The 15 Biggest Tech Disappointments of 2007

#12. Just Another Oxymoron: Internet Security

Symantec's map shows where bot-herding servers are concentrated.
In 2007, the words "Internet security" joined the ever-growing list of self-canceling phrases, alongside "business intelligence," "Congressional ethics," and "Microsoft Works."  This year, bot herders proved they could harness enough zombie PCs to take down an entire country's infrastructure for a month. Estonia eventually recovered, but our notion of Net invulnerability hasn't.

According to McAfee's Virtual Criminology Report, some 120 governments are actively engaged in Web espionage and cyber assaults. Meanwhile, private criminals used the Storm worm to created a botnet for hire containing millions of zombies--enough to take down a major network. And while the FBI's Operation Bot Roast nailed a handful of domestic bot herders, that leaves several thousand more to go, most of them living beyond the Feds' reach. Three-quarters of cyber attacks in 2007 originated outside the U.S., according to Symantec's most recent Internet Security Threat Report.

As with global warming, there's plenty of blame to go around--for everybody from developers of insecure software to home users who blithely log on without inoculating their PCs. Let's hope they get more of a clue in 2008.

#11. Singing an Old Familiar Zune: Microsoft Zune

Microsoft's Zune
Microsoft got a chance to do things right with its "iPod Killer" in 2007. And Zune 2.0 was certainly an improvement--offering 80GB of storage instead of 30GB, wireless syncing, improved touch controls, and a choice of Nano-like 8GB players in a variety of bright colors  (Pepto-Bismol pink, anyone?). But Microsoft failed to lose the Zune's proprietary DRM scheme or remove all its restrictions on wireless music sharing (you can share songs with other nearby Zune users, but they can only listen to them three times before the songs go poof).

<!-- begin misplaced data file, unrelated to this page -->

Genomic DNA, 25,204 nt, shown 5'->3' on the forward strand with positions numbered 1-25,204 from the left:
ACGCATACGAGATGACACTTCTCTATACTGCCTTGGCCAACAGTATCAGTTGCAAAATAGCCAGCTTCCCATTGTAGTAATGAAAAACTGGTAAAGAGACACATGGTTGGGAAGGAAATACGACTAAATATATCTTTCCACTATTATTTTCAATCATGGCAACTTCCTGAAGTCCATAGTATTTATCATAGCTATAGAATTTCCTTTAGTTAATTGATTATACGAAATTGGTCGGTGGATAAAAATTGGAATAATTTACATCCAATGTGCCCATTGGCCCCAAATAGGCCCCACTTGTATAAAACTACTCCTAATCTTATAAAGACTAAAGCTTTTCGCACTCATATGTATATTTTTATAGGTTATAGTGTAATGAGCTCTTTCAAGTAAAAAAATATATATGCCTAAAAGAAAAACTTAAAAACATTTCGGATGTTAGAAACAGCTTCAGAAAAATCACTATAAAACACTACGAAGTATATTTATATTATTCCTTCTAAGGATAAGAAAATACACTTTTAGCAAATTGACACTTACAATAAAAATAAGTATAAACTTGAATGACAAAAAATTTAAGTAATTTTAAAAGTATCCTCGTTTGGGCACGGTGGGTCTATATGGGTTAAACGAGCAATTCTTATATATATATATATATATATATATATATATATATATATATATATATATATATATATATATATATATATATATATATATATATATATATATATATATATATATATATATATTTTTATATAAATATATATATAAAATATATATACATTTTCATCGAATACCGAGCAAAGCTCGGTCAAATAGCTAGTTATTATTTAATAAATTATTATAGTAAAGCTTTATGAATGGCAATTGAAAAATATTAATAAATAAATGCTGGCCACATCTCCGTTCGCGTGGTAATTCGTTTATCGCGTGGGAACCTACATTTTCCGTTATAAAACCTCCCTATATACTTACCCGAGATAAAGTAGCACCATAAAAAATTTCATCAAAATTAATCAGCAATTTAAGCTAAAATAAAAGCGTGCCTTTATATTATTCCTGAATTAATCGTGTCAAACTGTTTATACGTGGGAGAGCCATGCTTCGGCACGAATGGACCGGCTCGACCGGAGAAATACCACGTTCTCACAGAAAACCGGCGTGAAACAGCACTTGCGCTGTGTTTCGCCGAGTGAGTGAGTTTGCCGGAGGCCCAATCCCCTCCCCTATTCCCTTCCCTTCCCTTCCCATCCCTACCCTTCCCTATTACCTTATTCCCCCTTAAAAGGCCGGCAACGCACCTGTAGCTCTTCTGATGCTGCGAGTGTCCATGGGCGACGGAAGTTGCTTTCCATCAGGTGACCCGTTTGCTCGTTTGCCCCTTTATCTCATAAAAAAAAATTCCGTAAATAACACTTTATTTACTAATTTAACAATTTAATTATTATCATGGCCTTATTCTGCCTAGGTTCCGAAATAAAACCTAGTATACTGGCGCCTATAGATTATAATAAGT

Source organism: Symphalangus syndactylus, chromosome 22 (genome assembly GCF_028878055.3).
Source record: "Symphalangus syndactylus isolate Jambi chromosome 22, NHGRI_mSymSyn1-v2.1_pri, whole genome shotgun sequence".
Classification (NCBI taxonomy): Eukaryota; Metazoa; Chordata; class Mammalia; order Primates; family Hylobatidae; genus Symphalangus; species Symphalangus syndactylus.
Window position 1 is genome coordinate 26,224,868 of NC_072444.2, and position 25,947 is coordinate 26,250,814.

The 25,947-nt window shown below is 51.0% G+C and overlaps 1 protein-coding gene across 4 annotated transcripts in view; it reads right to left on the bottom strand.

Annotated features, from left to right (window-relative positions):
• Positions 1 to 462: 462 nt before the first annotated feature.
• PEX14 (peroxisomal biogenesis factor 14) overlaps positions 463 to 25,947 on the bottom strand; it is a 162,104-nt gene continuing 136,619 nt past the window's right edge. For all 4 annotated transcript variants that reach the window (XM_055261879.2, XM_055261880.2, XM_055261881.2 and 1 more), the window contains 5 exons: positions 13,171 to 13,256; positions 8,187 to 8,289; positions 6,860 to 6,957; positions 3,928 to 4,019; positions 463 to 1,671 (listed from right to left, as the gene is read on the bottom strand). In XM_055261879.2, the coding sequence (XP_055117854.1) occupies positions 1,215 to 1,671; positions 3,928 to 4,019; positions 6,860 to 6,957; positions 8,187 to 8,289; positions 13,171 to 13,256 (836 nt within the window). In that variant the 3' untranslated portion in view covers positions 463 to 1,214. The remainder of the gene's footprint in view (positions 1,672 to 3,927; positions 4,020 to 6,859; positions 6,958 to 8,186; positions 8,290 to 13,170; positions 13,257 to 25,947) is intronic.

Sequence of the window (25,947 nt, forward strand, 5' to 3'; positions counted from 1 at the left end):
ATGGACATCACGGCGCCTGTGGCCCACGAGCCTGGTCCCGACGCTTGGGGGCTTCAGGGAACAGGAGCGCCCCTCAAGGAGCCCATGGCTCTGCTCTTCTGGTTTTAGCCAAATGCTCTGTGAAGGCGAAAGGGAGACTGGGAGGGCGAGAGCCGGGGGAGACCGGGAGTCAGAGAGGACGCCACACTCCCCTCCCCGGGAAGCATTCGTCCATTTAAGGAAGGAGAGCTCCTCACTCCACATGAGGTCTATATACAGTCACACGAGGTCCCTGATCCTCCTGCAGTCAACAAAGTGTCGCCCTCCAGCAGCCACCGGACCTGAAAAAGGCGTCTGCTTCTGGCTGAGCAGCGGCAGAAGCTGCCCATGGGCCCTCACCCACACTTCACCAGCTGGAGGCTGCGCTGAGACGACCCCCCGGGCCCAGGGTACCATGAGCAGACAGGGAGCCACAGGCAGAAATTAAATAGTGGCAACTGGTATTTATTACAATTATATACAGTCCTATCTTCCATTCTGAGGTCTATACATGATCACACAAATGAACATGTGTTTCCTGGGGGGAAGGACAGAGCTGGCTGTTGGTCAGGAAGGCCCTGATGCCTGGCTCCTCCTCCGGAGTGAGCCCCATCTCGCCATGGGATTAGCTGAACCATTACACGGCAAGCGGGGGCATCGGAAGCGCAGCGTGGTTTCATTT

We're not the only ones disappointed in the Zune. According to the NPD Group, Microsoft still lags behind Sandisk and Creative Labs in market share for portable media players. And for every Zune Microsoft sells, Apple sells 30 iPods. Remember: You can't kill an iPod if you can't get close to it.

#10. Is Anyone Listening?: Wireless Carriers

Today's cell phone hardware is wildly innovative--and we don't mean just the Apple iPhone. Other companies--LG, Samsung, HTC, and Nokia--have all come out with handsets that are really more like hip pocket computers.

But innovative wireless service providers? Few and far between. Voice call quality still sucks, high-speed data networks are still scarce, and the companies still want too big a chunk of our wallets ($2.50 for a 20-second ring tone--exsqueeze me?). Worse, the inability to easily switch U.S. carriers but keep your phone is grating.

"The wireless industry has been a huge disappointment," says Brad Grimes, a former PC World executive editor, now editor in chief for Hanley Wood's Digital Home. "Innovation in devices has been exciting, but the fact that most of them are tied to certain service providers is absurd. Hopefully recent steps toward opening wireless platforms will gain traction. I'd be surprised if the day doesn't come soon when we can buy any mobile device to work with any carrier, and when we're not locked into contracts and ridiculous early termination charges."

Maybe Verizon's move to open up its network will pay off next year. But for now, all of them disappoint.

#9. Sorry, We Already Gave: Office 2007

Microsoft's Office Pro 2007
Many of us spent a decade learning how to use Microsoft Office. So now that we finally have it all down, Microsoft changes almost everything about the interface in 2007, and not for the better. Instead of simple-if-prosaic toolbars, Office 2007 serves up a jumble of confusing icons known as the 'Ribbon.'

Longtime PC World contributor Robert Luhn, now editor in chief of DrBicuspid.com, says the new version was a stumble backwards. "Scrambled interface, incompatibility with old macros, but hey, I do get in-context spell checking," he says. "Is that worth the $239 upgrade? Me thinks not."

Overall, we liked the added support for XML and online collaboration tools when we reviewed Office 2007 late last year. But Ribbon schmibbon. We'll take the classic menus, please--even if we have to spend $30 for an add-in program to get them back.

For comprehensive coverage of the Android ecosystem, visit Greenbot.com.

Subscribe to the Power Tips Newsletter

Comments